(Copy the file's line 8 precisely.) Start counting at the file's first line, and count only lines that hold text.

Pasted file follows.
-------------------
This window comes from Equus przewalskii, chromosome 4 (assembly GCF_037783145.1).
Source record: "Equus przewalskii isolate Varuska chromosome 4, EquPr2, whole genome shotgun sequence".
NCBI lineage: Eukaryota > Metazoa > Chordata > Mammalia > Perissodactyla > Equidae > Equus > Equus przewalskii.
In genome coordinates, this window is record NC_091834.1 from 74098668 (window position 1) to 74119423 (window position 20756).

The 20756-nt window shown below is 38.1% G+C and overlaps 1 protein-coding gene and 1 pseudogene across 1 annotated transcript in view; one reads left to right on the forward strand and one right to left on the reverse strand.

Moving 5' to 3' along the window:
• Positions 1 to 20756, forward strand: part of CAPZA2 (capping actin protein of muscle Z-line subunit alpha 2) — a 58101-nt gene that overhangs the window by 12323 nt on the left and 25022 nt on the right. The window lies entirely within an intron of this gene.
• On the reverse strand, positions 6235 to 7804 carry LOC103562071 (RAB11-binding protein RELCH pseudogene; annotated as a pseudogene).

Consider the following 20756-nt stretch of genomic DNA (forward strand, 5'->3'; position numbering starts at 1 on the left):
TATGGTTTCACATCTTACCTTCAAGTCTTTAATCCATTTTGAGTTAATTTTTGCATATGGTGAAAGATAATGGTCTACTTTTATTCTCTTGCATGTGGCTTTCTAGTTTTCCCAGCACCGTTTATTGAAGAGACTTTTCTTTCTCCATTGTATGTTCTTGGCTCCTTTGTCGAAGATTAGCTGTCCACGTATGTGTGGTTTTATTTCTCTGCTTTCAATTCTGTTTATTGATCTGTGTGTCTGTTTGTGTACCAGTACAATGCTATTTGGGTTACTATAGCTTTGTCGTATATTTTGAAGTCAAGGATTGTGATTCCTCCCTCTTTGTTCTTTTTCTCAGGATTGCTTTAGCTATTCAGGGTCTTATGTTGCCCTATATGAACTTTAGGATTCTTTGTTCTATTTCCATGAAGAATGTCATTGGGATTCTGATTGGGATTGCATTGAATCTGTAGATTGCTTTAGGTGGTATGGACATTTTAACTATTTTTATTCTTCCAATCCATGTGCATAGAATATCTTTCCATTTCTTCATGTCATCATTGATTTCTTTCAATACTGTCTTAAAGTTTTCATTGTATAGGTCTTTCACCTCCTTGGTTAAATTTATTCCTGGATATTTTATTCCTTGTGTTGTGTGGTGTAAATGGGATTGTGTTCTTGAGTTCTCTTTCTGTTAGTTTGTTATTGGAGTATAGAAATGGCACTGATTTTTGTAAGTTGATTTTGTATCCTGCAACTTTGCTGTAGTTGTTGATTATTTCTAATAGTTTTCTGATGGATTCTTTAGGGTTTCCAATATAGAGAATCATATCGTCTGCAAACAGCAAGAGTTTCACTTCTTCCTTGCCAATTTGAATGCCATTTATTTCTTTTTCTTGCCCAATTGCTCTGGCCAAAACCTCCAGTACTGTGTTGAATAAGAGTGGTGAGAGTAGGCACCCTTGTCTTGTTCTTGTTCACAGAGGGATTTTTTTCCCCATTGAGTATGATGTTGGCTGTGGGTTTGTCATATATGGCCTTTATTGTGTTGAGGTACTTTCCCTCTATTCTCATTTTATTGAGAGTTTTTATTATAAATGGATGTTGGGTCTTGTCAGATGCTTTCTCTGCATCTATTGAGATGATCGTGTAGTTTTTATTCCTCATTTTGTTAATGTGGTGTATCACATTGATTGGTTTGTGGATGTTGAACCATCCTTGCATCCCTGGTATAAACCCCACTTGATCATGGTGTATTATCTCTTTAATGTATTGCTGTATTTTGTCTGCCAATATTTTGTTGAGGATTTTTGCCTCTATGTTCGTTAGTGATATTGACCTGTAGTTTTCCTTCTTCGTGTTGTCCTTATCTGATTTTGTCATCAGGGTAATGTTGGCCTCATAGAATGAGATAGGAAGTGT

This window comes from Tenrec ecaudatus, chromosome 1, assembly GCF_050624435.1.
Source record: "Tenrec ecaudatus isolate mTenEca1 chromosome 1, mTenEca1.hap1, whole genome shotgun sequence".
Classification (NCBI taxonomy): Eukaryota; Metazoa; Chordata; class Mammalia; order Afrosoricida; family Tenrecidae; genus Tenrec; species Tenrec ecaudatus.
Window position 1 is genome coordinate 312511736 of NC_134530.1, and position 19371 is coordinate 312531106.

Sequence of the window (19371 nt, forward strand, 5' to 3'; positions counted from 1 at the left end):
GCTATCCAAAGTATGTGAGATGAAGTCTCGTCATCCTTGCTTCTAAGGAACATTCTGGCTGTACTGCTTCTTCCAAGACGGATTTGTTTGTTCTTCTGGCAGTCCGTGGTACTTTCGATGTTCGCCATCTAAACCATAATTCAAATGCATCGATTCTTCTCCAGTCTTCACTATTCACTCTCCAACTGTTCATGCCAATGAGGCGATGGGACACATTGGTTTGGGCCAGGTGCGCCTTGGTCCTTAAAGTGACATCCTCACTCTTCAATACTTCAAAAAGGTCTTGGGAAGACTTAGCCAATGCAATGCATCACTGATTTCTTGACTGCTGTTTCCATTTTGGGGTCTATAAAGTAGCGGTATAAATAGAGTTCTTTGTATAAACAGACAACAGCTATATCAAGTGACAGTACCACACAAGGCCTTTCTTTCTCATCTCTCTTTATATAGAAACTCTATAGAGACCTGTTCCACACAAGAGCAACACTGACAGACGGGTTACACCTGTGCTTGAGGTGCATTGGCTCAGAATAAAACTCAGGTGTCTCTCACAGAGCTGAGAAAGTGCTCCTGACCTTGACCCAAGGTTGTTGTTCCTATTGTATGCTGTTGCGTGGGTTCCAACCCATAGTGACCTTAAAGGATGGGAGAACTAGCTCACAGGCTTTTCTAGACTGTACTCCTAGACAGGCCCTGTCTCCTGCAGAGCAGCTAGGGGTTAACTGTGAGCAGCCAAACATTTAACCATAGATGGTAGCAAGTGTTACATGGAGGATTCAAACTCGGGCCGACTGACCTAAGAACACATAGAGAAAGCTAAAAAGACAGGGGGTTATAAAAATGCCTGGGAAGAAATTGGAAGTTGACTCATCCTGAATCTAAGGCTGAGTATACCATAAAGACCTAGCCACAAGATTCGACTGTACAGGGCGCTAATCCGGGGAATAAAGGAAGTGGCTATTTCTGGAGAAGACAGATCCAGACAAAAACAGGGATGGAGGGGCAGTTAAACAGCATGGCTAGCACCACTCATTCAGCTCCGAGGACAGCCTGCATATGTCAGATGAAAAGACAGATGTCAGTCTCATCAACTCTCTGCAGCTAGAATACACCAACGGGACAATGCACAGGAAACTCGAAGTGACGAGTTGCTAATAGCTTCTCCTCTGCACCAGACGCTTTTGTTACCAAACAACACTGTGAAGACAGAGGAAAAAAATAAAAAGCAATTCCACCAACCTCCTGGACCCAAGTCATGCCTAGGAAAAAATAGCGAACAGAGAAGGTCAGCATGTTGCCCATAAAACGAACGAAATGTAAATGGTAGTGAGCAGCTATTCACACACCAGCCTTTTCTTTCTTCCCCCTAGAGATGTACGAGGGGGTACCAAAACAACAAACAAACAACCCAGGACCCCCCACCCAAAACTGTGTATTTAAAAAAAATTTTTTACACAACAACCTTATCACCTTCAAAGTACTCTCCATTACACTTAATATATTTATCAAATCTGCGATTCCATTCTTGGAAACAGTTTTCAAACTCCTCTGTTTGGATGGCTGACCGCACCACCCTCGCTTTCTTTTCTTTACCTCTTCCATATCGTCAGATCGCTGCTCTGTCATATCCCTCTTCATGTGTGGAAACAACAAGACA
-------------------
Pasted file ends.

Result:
• On the reverse strand, positions 6235 to 7804 carry LOC103562071 (RAB11-binding protein RELCH pseudogene; annotated as a pseudogene).